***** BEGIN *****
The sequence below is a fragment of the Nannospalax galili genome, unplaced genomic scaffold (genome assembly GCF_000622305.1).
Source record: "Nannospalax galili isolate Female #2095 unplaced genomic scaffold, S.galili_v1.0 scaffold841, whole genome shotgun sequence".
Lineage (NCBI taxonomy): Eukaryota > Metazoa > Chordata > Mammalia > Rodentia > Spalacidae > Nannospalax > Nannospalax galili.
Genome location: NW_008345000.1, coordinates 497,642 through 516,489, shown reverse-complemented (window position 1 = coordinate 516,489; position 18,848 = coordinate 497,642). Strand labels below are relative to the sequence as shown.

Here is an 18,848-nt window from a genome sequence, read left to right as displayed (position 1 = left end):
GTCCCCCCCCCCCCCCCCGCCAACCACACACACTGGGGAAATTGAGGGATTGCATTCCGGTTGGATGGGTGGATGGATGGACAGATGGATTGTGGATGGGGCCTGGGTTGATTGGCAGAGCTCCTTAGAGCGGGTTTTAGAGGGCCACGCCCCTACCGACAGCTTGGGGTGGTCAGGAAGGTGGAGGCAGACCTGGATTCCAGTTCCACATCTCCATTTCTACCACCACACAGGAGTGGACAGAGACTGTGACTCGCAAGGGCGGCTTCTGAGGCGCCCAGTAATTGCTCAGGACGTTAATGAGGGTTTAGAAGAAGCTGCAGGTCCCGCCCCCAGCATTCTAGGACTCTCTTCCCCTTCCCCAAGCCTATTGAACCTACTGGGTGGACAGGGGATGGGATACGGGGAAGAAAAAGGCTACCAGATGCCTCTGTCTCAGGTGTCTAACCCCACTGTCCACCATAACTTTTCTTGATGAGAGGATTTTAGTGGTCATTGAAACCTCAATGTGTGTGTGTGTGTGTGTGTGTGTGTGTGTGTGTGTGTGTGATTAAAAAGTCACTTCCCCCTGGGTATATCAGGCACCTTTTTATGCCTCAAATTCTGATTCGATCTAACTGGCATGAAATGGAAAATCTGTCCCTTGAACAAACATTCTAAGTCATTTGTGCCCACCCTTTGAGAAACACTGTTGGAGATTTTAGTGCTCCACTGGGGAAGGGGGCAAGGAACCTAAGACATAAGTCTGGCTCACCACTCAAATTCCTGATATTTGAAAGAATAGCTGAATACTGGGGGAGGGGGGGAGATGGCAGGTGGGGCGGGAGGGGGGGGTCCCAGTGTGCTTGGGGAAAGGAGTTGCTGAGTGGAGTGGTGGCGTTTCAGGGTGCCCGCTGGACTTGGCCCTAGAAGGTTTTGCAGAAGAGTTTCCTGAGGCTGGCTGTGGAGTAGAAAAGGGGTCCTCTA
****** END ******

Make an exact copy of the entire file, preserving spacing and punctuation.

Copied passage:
The sequence below is a fragment of the Nannospalax galili genome, unplaced genomic scaffold (genome assembly GCF_000622305.1).
Source record: "Nannospalax galili isolate Female #2095 unplaced genomic scaffold, S.galili_v1.0 scaffold841, whole genome shotgun sequence".
Lineage (NCBI taxonomy): Eukaryota > Metazoa > Chordata > Mammalia > Rodentia > Spalacidae > Nannospalax > Nannospalax galili.
Genome location: NW_008345000.1, coordinates 497,642 through 516,489, shown reverse-complemented (window position 1 = coordinate 516,489; position 18,848 = coordinate 497,642). Strand labels below are relative to the sequence as shown.

Here is an 18,848-nt window from a genome sequence, read left to right as displayed (position 1 = left end):
GTCCCCCCCCCCCCCCCCGCCAACCACACACACTGGGGAAATTGAGGGATTGCATTCCGGTTGGATGGGTGGATGGATGGACAGATGGATTGTGGATGGGGCCTGGGTTGATTGGCAGAGCTCCTTAGAGCGGGTTTTAGAGGGCCACGCCCCTACCGACAGCTTGGGGTGGTCAGGAAGGTGGAGGCAGACCTGGATTCCAGTTCCACATCTCCATTTCTACCACCACACAGGAGTGGACAGAGACTGTGACTCGCAAGGGCGGCTTCTGAGGCGCCCAGTAATTGCTCAGGACGTTAATGAGGGTTTAGAAGAAGCTGCAGGTCCCGCCCCCAGCATTCTAGGACTCTCTTCCCCTTCCCCAAGCCTATTGAACCTACTGGGTGGACAGGGGATGGGATACGGGGAAGAAAAAGGCTACCAGATGCCTCTGTCTCAGGTGTCTAACCCCACTGTCCACCATAACTTTTCTTGATGAGAGGATTTTAGTGGTCATTGAAACCTCAATGTGTGTGTGTGTGTGTGTGTGTGTGTGTGTGTGTGTGTGTGATTAAAAAGTCACTTCCCCCTGGGTATATCAGGCACCTTTTTATGCCTCAAATTCTGATTCGATCTAACTGGCATGAAATGGAAAATCTGTCCCTTGAACAAACATTCTAAGTCATTTGTGCCCACCCTTTGAGAAACACTGTTGGAGATTTTAGTGCTCCACTGGGGAAGGGGGCAAGGAACCTAAGACATAAGTCTGGCTCACCACTCAAATTCCTGATATTTGAAAGAATAGCTGAATACTGGGGGAGGGGGGGAGATGGCAGGTGGGGCGGGAGGGGGGGGTCCCAGTGTGCTTGGGGAAAGGAGTTGCTGAGTGGAGTGGTGGCGTTTCAGGGTGCCCGCTGGACTTGGCCCTAGAAGGTTTTGCAGAAGAGTTTCCTGAGGCTGGCTGTGGAGTAGAAAAGGGGTCCTCTA